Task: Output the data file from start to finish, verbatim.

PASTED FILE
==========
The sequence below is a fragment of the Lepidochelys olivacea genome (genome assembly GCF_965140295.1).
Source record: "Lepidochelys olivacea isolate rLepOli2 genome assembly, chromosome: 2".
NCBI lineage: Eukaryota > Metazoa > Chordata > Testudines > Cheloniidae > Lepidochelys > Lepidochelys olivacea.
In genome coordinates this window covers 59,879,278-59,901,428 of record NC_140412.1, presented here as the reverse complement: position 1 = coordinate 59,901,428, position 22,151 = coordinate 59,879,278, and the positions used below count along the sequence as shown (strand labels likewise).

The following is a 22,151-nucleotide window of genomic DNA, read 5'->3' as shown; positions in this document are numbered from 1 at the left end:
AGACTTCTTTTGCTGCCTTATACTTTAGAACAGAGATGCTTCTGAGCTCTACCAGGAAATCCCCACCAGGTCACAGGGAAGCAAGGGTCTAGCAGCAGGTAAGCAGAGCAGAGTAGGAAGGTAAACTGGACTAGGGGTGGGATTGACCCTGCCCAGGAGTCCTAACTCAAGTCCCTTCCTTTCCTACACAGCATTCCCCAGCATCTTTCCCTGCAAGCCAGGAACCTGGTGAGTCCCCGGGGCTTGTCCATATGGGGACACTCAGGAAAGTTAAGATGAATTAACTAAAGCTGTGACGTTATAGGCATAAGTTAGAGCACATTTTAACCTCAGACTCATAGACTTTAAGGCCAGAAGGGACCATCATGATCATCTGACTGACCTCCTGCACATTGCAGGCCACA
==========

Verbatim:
The sequence below is a fragment of the Lepidochelys olivacea genome (genome assembly GCF_965140295.1).
Source record: "Lepidochelys olivacea isolate rLepOli2 genome assembly, chromosome: 2".
NCBI lineage: Eukaryota > Metazoa > Chordata > Testudines > Cheloniidae > Lepidochelys > Lepidochelys olivacea.
In genome coordinates this window covers 59,879,278-59,901,428 of record NC_140412.1, presented here as the reverse complement: position 1 = coordinate 59,901,428, position 22,151 = coordinate 59,879,278, and the positions used below count along the sequence as shown (strand labels likewise).

The following is a 22,151-nucleotide window of genomic DNA, read 5'->3' as shown; positions in this document are numbered from 1 at the left end:
AGACTTCTTTTGCTGCCTTATACTTTAGAACAGAGATGCTTCTGAGCTCTACCAGGAAATCCCCACCAGGTCACAGGGAAGCAAGGGTCTAGCAGCAGGTAAGCAGAGCAGAGTAGGAAGGTAAACTGGACTAGGGGTGGGATTGACCCTGCCCAGGAGTCCTAACTCAAGTCCCTTCCTTTCCTACACAGCATTCCCCAGCATCTTTCCCTGCAAGCCAGGAACCTGGTGAGTCCCCGGGGCTTGTCCATATGGGGACACTCAGGAAAGTTAAGATGAATTAACTAAAGCTGTGACGTTATAGGCATAAGTTAGAGCACATTTTAACCTCAGACTCATAGACTTTAAGGCCAGAAGGGACCATCATGATCATCTGACTGACCTCCTGCACATTGCAGGCCACA